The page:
The following is a correct list of the members of the gang who were apprehended and committed to prison on Saturday night. John Fisher, Lavina Fisher, his wife, Wm. Heyward, James M’Elway, Jane Howard and Seth Young. It is supposed there are more of them lurking about and is hoped the vigilance of the police and citizens will ferret them out and bring them to justice.

We are informed and requested to state that Mr. John People, who was robbed and unmercifully beaten by the villains mentioned above, is an honest, industrious young man from the country, and had a sum of money entrusted to his care, which the robbers took from him.

The Ghost of Lavinia Fisher

It should come as no surprise with a terrible story such as this, that the ghost of Lavinia is said to still roam in Charleston. Almost immediately following her death, locals began to report seeing her face floating behind the bars of the window where she was held. Then, after the Great Earthquake of 1886, people began to report her wandering around in other parts of the neighborhood, as well as the Unitarian Cemetery just a few blocks away.

The Old Jail building served as the Charleston County Jail from its construction in 1802 until 1939. Way back in 1680, when the city of Charleston was being laid out, a four-acre square of land was set aside at this location for public use. In time, a hospital, poor house, workhouse for runaway slaves, and the jail were built on the square.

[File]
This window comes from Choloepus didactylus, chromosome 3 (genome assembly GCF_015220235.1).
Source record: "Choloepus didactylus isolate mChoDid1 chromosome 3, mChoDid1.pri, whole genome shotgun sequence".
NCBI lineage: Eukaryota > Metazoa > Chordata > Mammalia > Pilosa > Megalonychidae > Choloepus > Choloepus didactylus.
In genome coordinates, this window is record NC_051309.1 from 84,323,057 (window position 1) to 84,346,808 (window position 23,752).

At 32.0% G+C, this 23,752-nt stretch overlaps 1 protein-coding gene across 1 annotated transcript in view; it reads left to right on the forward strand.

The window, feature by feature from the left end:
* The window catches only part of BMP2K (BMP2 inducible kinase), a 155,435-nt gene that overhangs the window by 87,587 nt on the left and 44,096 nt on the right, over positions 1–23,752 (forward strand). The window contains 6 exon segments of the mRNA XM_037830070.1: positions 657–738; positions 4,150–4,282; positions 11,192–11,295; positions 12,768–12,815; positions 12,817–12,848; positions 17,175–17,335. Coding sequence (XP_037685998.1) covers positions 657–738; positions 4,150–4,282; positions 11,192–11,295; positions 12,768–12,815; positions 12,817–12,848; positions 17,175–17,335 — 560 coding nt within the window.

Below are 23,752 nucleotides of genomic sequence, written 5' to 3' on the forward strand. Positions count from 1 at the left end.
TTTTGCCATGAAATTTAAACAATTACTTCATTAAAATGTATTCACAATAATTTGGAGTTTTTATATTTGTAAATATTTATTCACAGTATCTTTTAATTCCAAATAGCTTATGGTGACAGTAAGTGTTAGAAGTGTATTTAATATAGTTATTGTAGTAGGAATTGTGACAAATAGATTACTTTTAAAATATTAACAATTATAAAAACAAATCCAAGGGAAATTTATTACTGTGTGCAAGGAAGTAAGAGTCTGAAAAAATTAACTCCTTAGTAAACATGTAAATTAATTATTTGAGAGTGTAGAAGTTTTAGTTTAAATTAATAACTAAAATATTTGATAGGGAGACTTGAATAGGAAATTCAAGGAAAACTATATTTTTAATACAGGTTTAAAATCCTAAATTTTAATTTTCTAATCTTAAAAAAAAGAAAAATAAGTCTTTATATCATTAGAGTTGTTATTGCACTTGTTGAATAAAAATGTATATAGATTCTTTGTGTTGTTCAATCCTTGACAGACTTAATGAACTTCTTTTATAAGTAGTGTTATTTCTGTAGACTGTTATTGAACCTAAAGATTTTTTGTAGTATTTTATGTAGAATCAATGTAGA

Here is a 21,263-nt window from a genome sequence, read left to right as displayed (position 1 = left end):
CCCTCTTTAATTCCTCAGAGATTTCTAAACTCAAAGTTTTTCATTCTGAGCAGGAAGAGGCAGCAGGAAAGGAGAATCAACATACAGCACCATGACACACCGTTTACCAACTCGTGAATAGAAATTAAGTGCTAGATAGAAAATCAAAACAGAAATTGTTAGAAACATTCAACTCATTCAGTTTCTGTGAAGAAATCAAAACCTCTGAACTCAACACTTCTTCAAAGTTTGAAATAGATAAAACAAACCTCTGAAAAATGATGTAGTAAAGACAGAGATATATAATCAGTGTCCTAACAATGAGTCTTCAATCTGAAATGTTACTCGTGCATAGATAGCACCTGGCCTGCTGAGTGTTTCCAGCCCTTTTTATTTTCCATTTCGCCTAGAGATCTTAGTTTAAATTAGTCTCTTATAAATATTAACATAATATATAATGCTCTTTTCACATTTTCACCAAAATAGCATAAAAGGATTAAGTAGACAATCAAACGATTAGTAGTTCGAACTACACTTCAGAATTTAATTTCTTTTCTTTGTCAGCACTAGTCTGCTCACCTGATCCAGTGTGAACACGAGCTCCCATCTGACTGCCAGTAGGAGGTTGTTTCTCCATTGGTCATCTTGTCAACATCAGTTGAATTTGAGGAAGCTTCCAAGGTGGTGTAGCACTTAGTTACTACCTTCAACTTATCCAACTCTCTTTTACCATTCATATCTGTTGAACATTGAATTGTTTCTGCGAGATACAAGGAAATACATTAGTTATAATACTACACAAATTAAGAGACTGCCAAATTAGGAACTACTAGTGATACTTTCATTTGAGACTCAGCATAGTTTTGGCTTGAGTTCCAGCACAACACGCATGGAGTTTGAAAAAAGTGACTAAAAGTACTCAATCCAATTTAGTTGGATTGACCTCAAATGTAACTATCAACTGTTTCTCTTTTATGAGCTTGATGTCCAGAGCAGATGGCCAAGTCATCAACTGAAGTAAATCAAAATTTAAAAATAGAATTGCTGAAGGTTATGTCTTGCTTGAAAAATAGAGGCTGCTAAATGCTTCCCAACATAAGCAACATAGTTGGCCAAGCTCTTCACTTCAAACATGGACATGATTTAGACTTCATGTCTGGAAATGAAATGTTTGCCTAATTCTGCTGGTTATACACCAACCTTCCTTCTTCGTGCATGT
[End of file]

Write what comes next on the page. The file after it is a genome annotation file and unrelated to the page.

The first structures were erected on the site in 1738 when the property was used as a workhouse for runaway slaves and makeshift hospital for “paupers, vagrants, and beggars.” Criminals were also housed here before the Old Jail building was erected, though they were kept separate from non-offenders. Punishments and executions also took place at this location. Criminals faced whippings, brandings, torture, and deprivation of food and water. For horse thieves, their ears were sometimes nailed to a post before finally sliced off altogether. For the worst offenders, they might be burned at the stake, hanged, or drawn and quartered. Over the years, numerous structures were built, demolished, and rebuilt.

When the Jail was constructed in 1802 it consisted of four stories, topped with a two-story octagonal tower. Later changes were made to the building including a rear octagonal wing, expansions to the main building and the Romanesque Revival details. Unfortunately, the 1886 earthquake badly damaged the tower and top story of the main building, and these were removed.